Mayor Ron Littlefield’s proposal to move the City Court operations from the Hamilton County-Chattanooga Courts Building to the old Tennessee American Water Co. building near City Hall has needlessly stirred a tempest in a teapot. We have to wonder why he raised the idea.
The mayor claims — but hasn’t yet revealed hard figures — that the move could save upwards of $50,000 a year. The two City Court judges, Russell Bean and Sherry Paty, dispute that. Given the complexities of the move, and the need for a relatively large courtroom and space for a city court clerk’s staff of 27, meaningful savings would be hard to achieve.
Bean, moreover, contends the mayor has a more devious motive — retaliation against Paty for a ruling that went against the city’s interest in the McKamey Animal Shelter lawsuit against a local Pet Company store. Though the mayor’s critics would be apt to believe that, the mayor denies it.
Vengeance aside, there is ample reason to leave the City Court operation where it is.
Space, security, efficiency
Its placement in the Courts Building works well and offers ample courtroom space, which is more than can be said of the old water company building. Use of the city-county facility, which houses the courtrooms of the five General Sessions Court judges plus City Court, and the three state Criminal Court judges, also allows City Court the benefit of the Courts Building security checks. And it provides easy access — on the rare occasion it may be needed — to bring prisoners into the courtroom from the adjacent county jail.
More importantly, it permits valuable flexibility for city police officers to move between City Court, where they handle minor traffic violations on city tickets and city code and ordinance violations, and Sessions Court, which has jurisdiction over DUI’s, drug offenses and misdemeanor charges that often stem from traffic stops.
That convenient flexibility — both courts are on the same floor — has become more important since the city forfeited its constitutional court status some years ago by giving former City Court Judge Walter Williams a mid-term pay increase. That’s forbidden for judges with jurisdiction over state laws, and it means City Court judges now cannot handle DUI’s and other misdemeanors and felony crimes.
Since Chattanooga’s police officers must therefore regularly appear in General Sessions and City courts, it is clearly is in the city’s financial interest to make it possible for police officers to schedule their courtroom hours efficiently to keep down court time and overtime pay.
It’s interesting that Littlefield has interjected the City Court’s limited jurisdiction — he called the court a “toothless tiger” — into the argument. He also suggested that the city might want to dissolve its City Court and turn its ordinance and code offenders over to Sessions Court.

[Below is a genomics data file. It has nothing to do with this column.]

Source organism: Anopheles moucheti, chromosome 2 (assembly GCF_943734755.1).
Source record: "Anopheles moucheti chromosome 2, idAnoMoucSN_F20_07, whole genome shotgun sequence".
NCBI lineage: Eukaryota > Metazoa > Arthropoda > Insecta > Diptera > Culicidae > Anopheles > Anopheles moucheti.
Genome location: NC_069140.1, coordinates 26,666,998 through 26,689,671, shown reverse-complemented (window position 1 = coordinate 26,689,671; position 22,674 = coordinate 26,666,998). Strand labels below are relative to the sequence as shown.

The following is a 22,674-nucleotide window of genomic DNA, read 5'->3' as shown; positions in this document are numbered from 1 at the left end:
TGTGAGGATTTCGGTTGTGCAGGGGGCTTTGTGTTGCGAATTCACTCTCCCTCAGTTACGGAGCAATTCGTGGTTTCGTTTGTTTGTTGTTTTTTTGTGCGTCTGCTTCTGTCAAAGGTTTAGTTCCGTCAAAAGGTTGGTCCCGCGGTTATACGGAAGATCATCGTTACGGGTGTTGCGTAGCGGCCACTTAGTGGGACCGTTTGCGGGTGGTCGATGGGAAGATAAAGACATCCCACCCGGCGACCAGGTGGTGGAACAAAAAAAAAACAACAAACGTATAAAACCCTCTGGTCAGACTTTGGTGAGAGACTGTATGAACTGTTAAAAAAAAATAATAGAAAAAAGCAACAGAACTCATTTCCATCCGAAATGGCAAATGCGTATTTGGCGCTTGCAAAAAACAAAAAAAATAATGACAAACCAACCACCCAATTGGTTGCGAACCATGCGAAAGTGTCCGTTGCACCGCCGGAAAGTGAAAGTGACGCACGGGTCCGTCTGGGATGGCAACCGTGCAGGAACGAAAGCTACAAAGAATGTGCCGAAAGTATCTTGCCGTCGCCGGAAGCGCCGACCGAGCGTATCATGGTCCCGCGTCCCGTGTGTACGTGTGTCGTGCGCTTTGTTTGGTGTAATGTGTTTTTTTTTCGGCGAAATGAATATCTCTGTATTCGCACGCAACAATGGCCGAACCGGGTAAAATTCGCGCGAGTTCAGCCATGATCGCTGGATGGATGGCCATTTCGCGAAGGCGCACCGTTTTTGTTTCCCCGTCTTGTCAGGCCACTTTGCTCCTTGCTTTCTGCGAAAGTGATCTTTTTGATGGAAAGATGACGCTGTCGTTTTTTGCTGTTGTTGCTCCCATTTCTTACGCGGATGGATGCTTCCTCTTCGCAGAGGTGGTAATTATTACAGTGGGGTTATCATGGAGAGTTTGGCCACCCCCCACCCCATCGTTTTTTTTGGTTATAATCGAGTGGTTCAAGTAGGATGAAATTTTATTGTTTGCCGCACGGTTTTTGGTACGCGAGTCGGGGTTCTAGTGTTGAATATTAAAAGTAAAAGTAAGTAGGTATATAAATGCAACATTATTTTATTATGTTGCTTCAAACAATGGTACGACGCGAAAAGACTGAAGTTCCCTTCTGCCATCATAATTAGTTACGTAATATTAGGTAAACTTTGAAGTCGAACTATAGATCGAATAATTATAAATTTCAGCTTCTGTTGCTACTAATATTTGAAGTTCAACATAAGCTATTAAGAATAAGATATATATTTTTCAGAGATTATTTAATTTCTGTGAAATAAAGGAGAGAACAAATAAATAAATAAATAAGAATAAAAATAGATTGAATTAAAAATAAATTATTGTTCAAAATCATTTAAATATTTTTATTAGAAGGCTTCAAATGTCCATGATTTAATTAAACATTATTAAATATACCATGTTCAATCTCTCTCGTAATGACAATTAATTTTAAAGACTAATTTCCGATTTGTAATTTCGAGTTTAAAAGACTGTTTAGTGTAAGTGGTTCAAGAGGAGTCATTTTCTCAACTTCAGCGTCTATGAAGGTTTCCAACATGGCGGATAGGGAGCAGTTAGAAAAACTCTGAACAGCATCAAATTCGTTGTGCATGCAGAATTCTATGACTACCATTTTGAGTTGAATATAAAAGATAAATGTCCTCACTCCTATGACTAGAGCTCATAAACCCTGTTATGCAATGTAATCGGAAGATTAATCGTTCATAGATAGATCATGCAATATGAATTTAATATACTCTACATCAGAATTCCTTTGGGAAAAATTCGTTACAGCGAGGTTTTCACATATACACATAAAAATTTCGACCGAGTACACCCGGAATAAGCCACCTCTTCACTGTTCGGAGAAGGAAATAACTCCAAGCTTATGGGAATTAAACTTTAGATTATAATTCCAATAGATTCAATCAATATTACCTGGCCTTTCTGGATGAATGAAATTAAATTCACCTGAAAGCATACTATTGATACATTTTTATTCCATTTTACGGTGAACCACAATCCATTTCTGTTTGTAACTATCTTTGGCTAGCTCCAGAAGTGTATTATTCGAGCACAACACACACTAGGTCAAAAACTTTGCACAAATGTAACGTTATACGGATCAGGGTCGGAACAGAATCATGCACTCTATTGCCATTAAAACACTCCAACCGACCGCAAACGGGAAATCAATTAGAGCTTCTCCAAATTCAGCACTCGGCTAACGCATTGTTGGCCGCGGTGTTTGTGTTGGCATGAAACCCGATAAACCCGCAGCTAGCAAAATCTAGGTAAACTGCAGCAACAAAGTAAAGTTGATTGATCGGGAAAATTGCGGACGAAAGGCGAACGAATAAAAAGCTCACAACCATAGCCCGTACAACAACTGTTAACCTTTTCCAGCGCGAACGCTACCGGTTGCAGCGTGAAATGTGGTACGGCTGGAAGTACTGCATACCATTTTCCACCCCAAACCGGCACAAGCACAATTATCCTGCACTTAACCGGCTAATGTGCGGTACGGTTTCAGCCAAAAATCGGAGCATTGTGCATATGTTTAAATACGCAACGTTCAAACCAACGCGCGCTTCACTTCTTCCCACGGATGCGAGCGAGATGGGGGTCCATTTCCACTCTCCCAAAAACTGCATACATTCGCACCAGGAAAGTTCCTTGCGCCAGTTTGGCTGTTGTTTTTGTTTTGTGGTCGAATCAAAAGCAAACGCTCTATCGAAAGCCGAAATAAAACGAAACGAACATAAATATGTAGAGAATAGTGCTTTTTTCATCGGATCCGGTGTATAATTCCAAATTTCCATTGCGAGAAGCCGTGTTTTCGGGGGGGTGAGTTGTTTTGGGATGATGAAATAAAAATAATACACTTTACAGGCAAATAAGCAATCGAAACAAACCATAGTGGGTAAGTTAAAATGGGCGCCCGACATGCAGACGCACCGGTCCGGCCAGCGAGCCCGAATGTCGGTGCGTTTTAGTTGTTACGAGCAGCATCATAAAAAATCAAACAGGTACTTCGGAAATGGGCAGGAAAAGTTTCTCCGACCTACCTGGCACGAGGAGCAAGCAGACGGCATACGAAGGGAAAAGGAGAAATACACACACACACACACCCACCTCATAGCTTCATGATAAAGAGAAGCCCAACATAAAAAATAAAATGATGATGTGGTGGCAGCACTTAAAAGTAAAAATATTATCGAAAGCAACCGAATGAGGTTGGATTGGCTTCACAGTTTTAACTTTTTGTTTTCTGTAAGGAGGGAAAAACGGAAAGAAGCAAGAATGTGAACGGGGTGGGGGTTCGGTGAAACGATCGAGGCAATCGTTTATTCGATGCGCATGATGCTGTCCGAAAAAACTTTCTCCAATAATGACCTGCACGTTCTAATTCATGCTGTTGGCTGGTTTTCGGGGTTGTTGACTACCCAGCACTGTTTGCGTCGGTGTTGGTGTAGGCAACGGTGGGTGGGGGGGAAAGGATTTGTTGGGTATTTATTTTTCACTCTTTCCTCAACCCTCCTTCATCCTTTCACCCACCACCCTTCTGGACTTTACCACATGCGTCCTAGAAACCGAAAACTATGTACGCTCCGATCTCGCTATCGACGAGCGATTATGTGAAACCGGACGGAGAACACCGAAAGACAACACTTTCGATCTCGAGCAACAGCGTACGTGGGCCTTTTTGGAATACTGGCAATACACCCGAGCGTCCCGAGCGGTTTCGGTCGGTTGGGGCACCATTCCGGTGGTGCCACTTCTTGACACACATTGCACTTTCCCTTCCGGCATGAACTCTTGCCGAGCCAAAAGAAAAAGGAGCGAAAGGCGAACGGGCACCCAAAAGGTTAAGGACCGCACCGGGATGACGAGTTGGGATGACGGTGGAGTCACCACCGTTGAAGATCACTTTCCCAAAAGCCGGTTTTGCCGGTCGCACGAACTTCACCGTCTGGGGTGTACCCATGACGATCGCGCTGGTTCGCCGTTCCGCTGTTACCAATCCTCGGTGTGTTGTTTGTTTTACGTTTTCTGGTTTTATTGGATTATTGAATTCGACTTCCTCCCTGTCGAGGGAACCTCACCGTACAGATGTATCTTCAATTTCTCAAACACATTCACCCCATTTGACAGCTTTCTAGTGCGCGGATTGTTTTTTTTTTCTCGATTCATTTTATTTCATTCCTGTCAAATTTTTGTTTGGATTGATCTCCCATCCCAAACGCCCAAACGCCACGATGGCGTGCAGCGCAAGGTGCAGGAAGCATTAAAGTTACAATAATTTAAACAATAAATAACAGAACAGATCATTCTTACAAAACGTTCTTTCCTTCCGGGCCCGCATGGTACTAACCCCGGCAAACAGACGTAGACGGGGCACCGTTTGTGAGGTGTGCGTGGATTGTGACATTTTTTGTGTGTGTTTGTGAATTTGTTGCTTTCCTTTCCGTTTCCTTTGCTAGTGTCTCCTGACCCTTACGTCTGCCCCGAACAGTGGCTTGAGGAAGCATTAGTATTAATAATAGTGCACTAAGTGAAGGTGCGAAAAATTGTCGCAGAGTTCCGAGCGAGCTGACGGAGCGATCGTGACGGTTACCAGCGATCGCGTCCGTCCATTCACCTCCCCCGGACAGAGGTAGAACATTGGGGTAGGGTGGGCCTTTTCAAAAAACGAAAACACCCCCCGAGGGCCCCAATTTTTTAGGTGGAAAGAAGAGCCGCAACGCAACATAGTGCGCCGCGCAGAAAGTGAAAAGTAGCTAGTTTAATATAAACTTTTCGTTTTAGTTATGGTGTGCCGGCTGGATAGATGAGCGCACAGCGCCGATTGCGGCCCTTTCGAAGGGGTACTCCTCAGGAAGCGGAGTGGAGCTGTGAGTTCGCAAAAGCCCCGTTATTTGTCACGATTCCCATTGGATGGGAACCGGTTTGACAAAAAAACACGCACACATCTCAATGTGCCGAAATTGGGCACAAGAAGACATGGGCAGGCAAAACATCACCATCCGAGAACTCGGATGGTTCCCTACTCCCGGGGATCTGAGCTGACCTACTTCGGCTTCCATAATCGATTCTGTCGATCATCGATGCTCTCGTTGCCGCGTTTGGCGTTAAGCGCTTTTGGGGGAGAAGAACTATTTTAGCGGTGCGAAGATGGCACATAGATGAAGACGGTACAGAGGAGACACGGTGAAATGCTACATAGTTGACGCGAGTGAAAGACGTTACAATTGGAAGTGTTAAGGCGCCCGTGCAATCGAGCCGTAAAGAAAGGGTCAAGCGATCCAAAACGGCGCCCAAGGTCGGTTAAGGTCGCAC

Given City Court’s jurisdictional limitations, it would be worth considering whether two judges are actually needed. But abolishing the court entirely might shortchange the city’s code enforcement needs.
In any case, that’s easier said than done. Even the mayor admits that it might require a vote to amend the city’s charter. And if it were proposed, General Sessions Court judges would likely lobby against taking on jurisdiction for municipal ordinances.
Moreover, there’s a work ethic issue in any change. Like the City Court judges who split the morning and late afternoon sessions of their court, the General Sessions Court judges — though they all get the same salary as full-time state trial court judges — also hold jobs that are considerably less than full time. The minimal hours and short work days that judges in both courts work remain the stuff of local legend among lawyers and court watchers.
The city, of course, could seek to restore its court’s jurisdiction over state laws and misdemeanors, since its judges’ pay is again fixed for a full term. But according to one legal expert, to do so the city would have to meet more recent Municipal Court Reform Act standards, which now call for the election of court clerks for state constitutional courts.
Thus the city likely would also have to amend its charter by public vote for an elected City Court clerk, as well, and that’s not likely to happen. If it did, the District Attorney General would be required again to designate a staff attorney for City Court. That’s an added public cost that would over-ride the mayor’s suggested savings.
Some other municipalities in Hamilton County whose judges exercise jurisdiction in state law for misdemeanors — including Signal Mountain, Soddy-Daisy, Red Bank, East Ridge and Colledgedale — have not yet established elected court clerks for their municipal courts. If their compliance is not grandfathered in under the reform act, that could leave the jurisdiction of their courts open to legal contest.
Lastly, Littlefield has made a legitimate case for consolidating as many urban services as possible with county government to improve tax fairness and efficiency. It would work against that goal to take City Court out of the combined county-city Courts Building, where it shares security, utilities and space, and stuff it in an inappropriate facility which is not designed for court purposes.
Why bother? The maxim in this case should be, if it’s fixed, don’t break it.
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